A controversial dairy conversion in the Mackenzie Country is now allowed to irrigate, even as Environment Canterbury warns that such intensive farming in the area would not now get approval.
Curtis has seen 10 years of change, a time when irrigation technology and efficiency have progressed in leaps and bounds, yet irrigation has been pilloried in some quarters as the enabler of environmental degradation.
No surprise that British-born Curtis claims solid environmental credentials: his degree and post-graduate studies were in environmental and conservation management.
He worked for wildlife trusts before becoming an estate manager in southwest England for a “very very green” woman keen on sustainability, wind generation and habitat restoration. Her husband “didn’t want to do anything unless it made money”.
“That role set me up with my love of farming,” Curtis says.
Do New Zealand greenies hate irrigation? we ask him.
“They do and they don’t. Some of them aren’t as well informed as they could be,” says Curtis.
“Don’t get me wrong: irrigation in certain places is not a good thing. That’s where we’ve probably pushed the boat a little bit too far.
“Some places you really shouldn’t irrigate because it intensifies land use and the environment can’t cope with it in those places. But in other places irrigation is great; it will benefit the environmental footprint.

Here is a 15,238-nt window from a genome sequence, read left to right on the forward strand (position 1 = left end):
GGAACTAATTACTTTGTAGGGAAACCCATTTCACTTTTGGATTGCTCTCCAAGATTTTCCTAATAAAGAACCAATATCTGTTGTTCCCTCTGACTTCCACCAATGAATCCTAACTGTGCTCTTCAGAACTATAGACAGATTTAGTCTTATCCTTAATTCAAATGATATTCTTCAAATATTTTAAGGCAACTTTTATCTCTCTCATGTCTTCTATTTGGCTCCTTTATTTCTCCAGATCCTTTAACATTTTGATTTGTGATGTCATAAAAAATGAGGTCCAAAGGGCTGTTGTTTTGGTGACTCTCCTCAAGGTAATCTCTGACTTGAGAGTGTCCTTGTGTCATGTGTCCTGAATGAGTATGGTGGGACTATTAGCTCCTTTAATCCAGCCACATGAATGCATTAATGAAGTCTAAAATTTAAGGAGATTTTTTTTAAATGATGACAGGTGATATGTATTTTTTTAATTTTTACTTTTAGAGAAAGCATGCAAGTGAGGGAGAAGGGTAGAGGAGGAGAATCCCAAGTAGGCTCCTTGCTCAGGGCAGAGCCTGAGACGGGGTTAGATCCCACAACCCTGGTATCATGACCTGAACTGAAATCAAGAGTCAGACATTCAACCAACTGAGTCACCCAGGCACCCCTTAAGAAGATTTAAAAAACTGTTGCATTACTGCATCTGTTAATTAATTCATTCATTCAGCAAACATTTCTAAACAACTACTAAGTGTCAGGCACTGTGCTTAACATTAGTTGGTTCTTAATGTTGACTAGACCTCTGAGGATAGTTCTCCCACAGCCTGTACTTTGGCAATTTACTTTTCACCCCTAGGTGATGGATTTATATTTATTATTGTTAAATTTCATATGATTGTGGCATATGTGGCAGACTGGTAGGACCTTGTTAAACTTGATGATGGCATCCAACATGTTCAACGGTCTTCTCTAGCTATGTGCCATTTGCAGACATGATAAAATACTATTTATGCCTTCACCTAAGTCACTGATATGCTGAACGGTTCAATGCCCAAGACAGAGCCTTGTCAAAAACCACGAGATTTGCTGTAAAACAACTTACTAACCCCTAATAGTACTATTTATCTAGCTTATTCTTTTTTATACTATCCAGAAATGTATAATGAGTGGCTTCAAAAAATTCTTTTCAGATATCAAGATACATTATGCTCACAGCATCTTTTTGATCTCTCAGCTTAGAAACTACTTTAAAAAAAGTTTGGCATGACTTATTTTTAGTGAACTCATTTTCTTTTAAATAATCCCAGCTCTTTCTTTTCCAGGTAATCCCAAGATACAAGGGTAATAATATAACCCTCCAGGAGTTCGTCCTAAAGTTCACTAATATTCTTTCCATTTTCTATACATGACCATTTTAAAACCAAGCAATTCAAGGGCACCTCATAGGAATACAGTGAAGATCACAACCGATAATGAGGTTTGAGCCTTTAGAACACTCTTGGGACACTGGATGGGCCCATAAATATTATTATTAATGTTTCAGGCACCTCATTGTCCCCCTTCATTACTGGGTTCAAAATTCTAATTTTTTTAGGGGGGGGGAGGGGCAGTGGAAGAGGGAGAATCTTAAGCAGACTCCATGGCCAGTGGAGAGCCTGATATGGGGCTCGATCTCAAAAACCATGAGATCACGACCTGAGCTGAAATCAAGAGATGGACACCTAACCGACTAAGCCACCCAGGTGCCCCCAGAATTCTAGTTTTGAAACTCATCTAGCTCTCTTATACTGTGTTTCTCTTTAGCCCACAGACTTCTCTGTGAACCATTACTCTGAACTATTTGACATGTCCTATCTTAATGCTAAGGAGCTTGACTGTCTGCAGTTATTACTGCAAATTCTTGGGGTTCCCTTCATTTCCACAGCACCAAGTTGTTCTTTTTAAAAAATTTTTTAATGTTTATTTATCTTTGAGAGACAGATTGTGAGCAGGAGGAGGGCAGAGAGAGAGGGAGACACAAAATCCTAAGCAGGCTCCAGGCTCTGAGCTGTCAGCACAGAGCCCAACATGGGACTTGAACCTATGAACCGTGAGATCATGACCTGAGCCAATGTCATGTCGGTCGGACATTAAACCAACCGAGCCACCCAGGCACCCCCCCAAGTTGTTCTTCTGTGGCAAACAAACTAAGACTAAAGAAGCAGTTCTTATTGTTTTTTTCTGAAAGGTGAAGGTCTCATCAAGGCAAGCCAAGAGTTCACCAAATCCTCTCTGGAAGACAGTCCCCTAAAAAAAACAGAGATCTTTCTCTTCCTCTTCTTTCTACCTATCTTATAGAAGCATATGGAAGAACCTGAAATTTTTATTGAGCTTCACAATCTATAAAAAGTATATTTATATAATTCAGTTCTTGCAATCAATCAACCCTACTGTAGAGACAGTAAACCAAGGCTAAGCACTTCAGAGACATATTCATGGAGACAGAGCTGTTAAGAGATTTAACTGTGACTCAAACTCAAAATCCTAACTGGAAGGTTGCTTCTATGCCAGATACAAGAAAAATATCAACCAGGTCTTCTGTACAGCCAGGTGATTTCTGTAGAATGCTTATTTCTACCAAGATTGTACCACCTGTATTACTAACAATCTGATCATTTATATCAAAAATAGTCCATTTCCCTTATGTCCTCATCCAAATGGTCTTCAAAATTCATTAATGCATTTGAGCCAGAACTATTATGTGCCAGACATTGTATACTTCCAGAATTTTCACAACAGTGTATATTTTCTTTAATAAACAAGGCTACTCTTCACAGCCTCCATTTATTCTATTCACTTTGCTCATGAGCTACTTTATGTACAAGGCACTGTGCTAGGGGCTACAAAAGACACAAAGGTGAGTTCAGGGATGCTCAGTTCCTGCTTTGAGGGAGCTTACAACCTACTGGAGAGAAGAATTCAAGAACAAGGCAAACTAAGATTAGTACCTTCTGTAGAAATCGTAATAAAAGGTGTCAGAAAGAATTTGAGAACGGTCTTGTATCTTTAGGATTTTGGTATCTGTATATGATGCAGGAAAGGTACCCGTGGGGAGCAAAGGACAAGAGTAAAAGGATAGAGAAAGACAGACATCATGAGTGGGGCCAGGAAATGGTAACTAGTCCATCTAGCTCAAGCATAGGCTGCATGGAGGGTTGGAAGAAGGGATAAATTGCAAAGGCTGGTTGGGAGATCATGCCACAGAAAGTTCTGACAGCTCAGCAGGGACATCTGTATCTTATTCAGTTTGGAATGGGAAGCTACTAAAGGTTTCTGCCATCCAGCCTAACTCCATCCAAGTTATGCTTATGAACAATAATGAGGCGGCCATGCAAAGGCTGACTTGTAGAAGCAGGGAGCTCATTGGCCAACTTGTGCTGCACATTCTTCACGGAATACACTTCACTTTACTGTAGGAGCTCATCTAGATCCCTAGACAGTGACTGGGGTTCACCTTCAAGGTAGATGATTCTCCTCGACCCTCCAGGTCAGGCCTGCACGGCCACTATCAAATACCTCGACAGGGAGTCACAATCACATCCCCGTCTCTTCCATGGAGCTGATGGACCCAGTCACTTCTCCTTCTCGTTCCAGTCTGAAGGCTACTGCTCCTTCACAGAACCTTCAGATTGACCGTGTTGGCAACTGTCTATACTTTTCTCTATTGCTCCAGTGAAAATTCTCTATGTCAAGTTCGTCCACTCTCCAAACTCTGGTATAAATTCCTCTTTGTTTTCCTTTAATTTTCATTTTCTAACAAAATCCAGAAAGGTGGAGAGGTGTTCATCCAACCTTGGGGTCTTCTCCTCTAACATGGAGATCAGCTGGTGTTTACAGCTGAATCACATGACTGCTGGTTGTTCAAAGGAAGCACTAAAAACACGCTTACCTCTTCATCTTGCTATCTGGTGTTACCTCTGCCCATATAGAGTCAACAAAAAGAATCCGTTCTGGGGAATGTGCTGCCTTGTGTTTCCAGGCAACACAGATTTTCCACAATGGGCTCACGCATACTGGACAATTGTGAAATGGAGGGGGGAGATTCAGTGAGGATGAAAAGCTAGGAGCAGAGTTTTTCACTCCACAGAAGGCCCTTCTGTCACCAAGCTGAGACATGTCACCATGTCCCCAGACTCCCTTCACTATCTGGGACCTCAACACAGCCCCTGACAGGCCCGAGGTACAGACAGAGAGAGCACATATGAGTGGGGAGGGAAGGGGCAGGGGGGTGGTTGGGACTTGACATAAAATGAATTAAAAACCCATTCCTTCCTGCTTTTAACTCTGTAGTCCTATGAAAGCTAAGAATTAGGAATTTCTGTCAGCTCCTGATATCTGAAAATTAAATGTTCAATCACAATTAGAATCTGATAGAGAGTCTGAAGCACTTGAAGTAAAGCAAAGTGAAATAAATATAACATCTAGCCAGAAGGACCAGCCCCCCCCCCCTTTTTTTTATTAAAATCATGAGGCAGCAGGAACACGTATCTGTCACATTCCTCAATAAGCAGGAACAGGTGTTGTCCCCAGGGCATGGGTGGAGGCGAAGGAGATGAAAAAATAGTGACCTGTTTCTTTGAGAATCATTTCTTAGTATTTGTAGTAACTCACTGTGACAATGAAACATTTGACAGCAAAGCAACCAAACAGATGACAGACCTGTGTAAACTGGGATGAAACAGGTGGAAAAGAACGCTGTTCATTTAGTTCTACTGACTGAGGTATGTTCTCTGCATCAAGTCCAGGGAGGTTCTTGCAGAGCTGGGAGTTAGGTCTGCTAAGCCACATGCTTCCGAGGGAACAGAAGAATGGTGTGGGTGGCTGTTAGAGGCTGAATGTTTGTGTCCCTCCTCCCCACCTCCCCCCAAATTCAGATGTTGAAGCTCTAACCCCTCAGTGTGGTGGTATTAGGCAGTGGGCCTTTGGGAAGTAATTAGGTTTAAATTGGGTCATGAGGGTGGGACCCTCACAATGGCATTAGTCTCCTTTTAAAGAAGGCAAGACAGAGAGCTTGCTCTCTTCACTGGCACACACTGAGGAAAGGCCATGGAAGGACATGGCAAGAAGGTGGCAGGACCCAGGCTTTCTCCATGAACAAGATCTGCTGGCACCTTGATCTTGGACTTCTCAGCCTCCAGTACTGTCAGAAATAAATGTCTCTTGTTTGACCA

“What we’ve failed to do, to date, is recognise environments where irrigation which leads to certain land uses probably is not a good thing unless it’s done in certain ways.”
Curtis and his wife Josie came to New Zealand in 2000, initially on working holiday visas to pick fruit.
Curtis then joined the Hawkes Bay Regional Council, working with farmers on irrigation, wind erosion and soil health, before moving into strategy, including early planning for the Ruataniwha Dam.
Curtis was “touched on the shoulder” by Irrigation NZ in 2009, which necessitated moving the family to Canterbury.
“Water is important in Hawkes Bay, but the scale of water use in Canterbury is second to none in New Zealand.”
They now live with daughter Holly (14) and son George (7) on a 4ha block at Kirwee, where he runs a small herd of Belted Galloways, mostly to sell calves to lifestylers.
“But the meat’s very good on them; we usually kill one a year. The meat off them is much better than your bog-standard stuff.”
Curtis has seen huge changes since he started with Irrigation NZ 10 years ago.